In case you're wondering why I blog, it's because my friends have interests outside of politics, so I have to vent these thoughts out somewhere. Since you popped by, I figure you've self-selected in to these ramblings, and anyway, you can always scroll down if they don't appeal.
Today I've been thinking about the improbability of Barack Obama having fought the Clinton brand and the Clinton machine to a draw at this point in the election. Remember that as recently as October, I was writing here that Obama was folding his tent and his high mindedness was evidence of an inability to scrap effectively.
He's shown himself to be capable of giving, and more importantly of taking, an elbow here and there. He's also demonstrated the patience of a chess master. Whether these are his qualities or that of the team he's assembled I have no idea, but either way, it speaks volumes about his abilities if he becomes the nominee.
And yes, before I turn to my reflections about the Clinton campaign, I fully own that I am an Obama supporter and that I was proud to cast my ballot for him the other day in Georgia.
On the Clinton side, I have been surprised to find her far more engaging and talented than I would have anticipated prior to the race. Her encyclopedic comprehension of policy is overwhelming, and I have no doubt but that the people of New York are thrilled by her representation in the Senate. She's a brilliant woman who has been far more successful in this race than I expected a year ago, and she's a talented pol who's willing to pull out all the stops to achieve her ends. If you're on her side, this is a great thing. If you're not -- and my hesitation with Clintons is that I'll never really know where they stand until they're standing that way -- you get to face the full brutality of a no holds barred fight unexpectedly.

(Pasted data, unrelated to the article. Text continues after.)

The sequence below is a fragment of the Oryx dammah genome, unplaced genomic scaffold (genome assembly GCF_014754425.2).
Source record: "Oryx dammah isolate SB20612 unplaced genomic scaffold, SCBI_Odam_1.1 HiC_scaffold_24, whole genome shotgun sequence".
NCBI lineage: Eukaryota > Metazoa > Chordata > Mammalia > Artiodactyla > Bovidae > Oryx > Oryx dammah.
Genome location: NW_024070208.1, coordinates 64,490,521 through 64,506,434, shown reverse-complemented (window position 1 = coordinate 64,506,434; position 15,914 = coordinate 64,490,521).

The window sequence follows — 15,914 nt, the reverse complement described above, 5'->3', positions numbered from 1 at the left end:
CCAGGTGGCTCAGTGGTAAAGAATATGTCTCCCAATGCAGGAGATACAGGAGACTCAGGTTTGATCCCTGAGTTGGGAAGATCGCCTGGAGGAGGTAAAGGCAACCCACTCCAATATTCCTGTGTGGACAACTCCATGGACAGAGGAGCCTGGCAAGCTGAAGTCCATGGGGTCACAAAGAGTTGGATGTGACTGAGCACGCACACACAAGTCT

And then there's us, the electorate. After, what, 18 months of announcements and expectations and polling and a clear desire on the part of everyone to get past this horrible Bush administration already, we've finally been able to speak in contest after contest, region after region, state after state, until nearly half of us have had our say now. And we've rejected media assaults on displays of humanity in New Hampshire, rejected a vigorous insertion of racial narratives into the campaign in South Carolina, and seen an African American candidate win Alabama and Georgia's Democratic delegates with a lot of support from white southerners.
I have no idea how this race is going to play out, and neither do you, and neither does Chuck Todd, but I know that so far this election is shaping up to be every bit as historic as it was billed. Whether we end up with a brokered convention, a back room deal, a delegate floor fight, a Clinton-Obama ticket, an Obama-Clinton ticket, or some other outcome, here in the aftermath of Super Tuesday I think we should pause for a moment and reflect on what we've accomplished as Democrats this year. On a truly amazing primary battle where our worst impulses have been shunned and the best of us brought out -- under the guise of our candidates -- in our hopes for a better future.